With their long, smooth bodies, slow worms resemble tiny snakes but they are actually legless lizards. They are quite common throughout mainland Britain, but some of the largest slow worms are found on Ailsa Craig, an island in the Firth of Clyde with a remarkable history and managed by RSPB Scotland for seabirds such as gannets and puffins.
Photo: Lucy Benyon (Froglife)
Slow worms seem to be among the species benefitting from a pioneering project to eradicate the rats that had devastated the island’s seabird populations.
Following a shipwreck close to shore in the mid 19th century- rats invaded the island wreaking havoc on populations of seabirds, particularly puffins.
After several failed attempts to control and eradicate the rat population- a successful project was carried out in the 1990s by Glasgow University, supported by Scottish Natural Heritage, RSPB Scotland and the Scottish Ornithologists Club.
Targeted use of humane rat poison was successful in removing rats from the island and puffins once again breed each year on Ailsa Craig.
Photo: Andy Hay (rspb-images.com)
Research suggests the project has also led to the boom in ‘legless lizard’ populations thanks to the elimination of competition and/or predation by rats that may have previously constrained growth rates in addition to depressing the population size.
Slow worms can be easily found all over the island lying under pieces of wood or corrugated iron left over from the island’s time as a slate quarry. When it is dry and sunny, conditions under these pieces of discarded metal can be quite warm and balmy temperatures help regulate slow worm digestion rates. Slow worms are known to eat slugs, snails, spiders, insects and earthworms.
The species is the focus of this year's Make Your Nature Count wildlife survey. Spend an hour in your garden or local park between 2-10 June and record the wildlife you see!
**Ailsa Craig is best viewed from the sea. Tours around the island run from Girvan and Campbeltown during the summer and are dependant on calm sea conditions.
Rio+20 begins today. Our Senior Land Use Policy Officer (Climate), Jim Densham, discusses the global importance of Scotland's peat.
Climate Change Minister Stewart Stevenson MSP and Secretary of State Caroline Spelman MP visited a Brazilian rainforest on Monday as part of their Rio+20 visit. We organised this little jaunt for them to highlight the value of tropical forests for climate change and conservation.
Peatlands have been described as Scotland’s rainforest because of the massive amount of carbon they store. Scotland’s peatlands hold 1620 million tonnes of carbon – this is ten times the amount of carbon as that stored in all of the UK’s woodland. They are home to some of our most special and precious wildlife, including red-throated diver, hen harrier, otter, mountain hare and sundew. But, like rainforest it is too easily damaged or destroyed by human activity. Peatlands have been drained, overgrazed, had trees inappropriately planted on them and even dug up and made into garden compost. All these activities, and more, dry the peat, change the vegetation and stop it being a peat-forming ‘living’ bog. It also releases carbon to the atmosphere and contributes to climate change. Scotland has a huge 1.8million ha of blanket bog, 80% of the UK’s total, but only 30% are in good condition. There is even more shallower peat, lowland bogs and peaty soils, all at risk from poor management.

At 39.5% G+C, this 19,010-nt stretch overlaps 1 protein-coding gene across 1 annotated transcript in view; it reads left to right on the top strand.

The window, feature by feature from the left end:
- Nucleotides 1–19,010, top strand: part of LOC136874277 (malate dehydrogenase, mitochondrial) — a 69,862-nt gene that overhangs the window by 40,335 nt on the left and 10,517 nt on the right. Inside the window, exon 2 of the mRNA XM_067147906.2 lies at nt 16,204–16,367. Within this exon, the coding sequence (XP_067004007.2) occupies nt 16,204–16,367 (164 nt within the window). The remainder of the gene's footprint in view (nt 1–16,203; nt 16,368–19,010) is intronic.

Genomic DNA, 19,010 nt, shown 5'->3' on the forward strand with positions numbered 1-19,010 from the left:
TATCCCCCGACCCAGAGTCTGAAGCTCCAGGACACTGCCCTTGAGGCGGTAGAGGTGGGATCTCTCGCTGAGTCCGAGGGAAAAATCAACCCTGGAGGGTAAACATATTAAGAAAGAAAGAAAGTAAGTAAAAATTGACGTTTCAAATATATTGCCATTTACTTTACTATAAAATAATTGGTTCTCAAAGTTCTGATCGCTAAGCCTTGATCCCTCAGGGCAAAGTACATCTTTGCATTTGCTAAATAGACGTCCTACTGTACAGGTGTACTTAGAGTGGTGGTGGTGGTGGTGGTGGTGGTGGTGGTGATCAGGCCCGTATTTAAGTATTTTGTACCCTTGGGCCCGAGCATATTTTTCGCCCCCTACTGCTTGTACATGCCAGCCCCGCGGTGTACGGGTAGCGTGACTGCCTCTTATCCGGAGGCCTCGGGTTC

Forsinard Flows nature reserve (Photo: Andy Hay rspb-images.com)
We are asking the Scottish Government to commit effort and funding to help restore 600,000 hectares of blanket bog in Scotland within 10 years. Blocking drainage ditches, managing sheep numbers, removing trees from blanket bog are all essential activities which would help wildlife return, reduce water pollution and lock up carbon. Find out more about how we have been leading the way to restore peatland habitats at our Forsinard Flows nature reserve. If you want to know more about the policies affecting peatland restoration here is a link to a report from last year.
We wouldn’t be able to save special places like peatlands or rainforests without you. Please show your support for Scotland’s peatlands at http://www.rspb.org.uk/supporting/campaigns/flowcountry/ and for tropical forests at www.rspb.org.uk/rainforests.
Stephen Owen, Warden at Baron's Haugh, tells us about the fantastic of work of volunteers on the reserve.
Stepping up at Baron's Haugh
So it is two months in to being the new RSPB warden for Baron’s Haugh nature reserve, and it has been a real pleasure getting to know this absolute gem for wildlife right on the edge of Motherwell. Starting at Baron’s Haugh has been far easier thanks to some great volunteers, many of whom have been helping for quite a while now and know far more about the reserve than I do! The reserve volunteers are out every Thursday, and once a month on a Saturday, keeping on top of the myriad of tasks required to keep the reserve and its valuable habitats in as tip top condition as possible. There has been fencing to put up, litter to clear and rhododendrons to bash, to name but a few tasks.
Spring also heralds plenty of bird survey work to be done, some at the crack of dawn, others late into the twilight. Volunteers have provided extra eyes and ears and have had some wonderful wildlife experiences at these less sociable hours, from noisy warblers in song to fox cubs playing in the sun.
My big task of the last week has been sowing a new wildflower meadow. As it is over an acre, doing this by hand is a big task. However, thanks to some enthusiastic school kids, the local RSPB members group from Hamilton and our regular volunteers, the field is sown. I wait with baited breath to see what flowers later in the summer...
Find out more about volunteering for RSPB Scotland.
Check out this fantastic video about a volunteer work party on the reserve.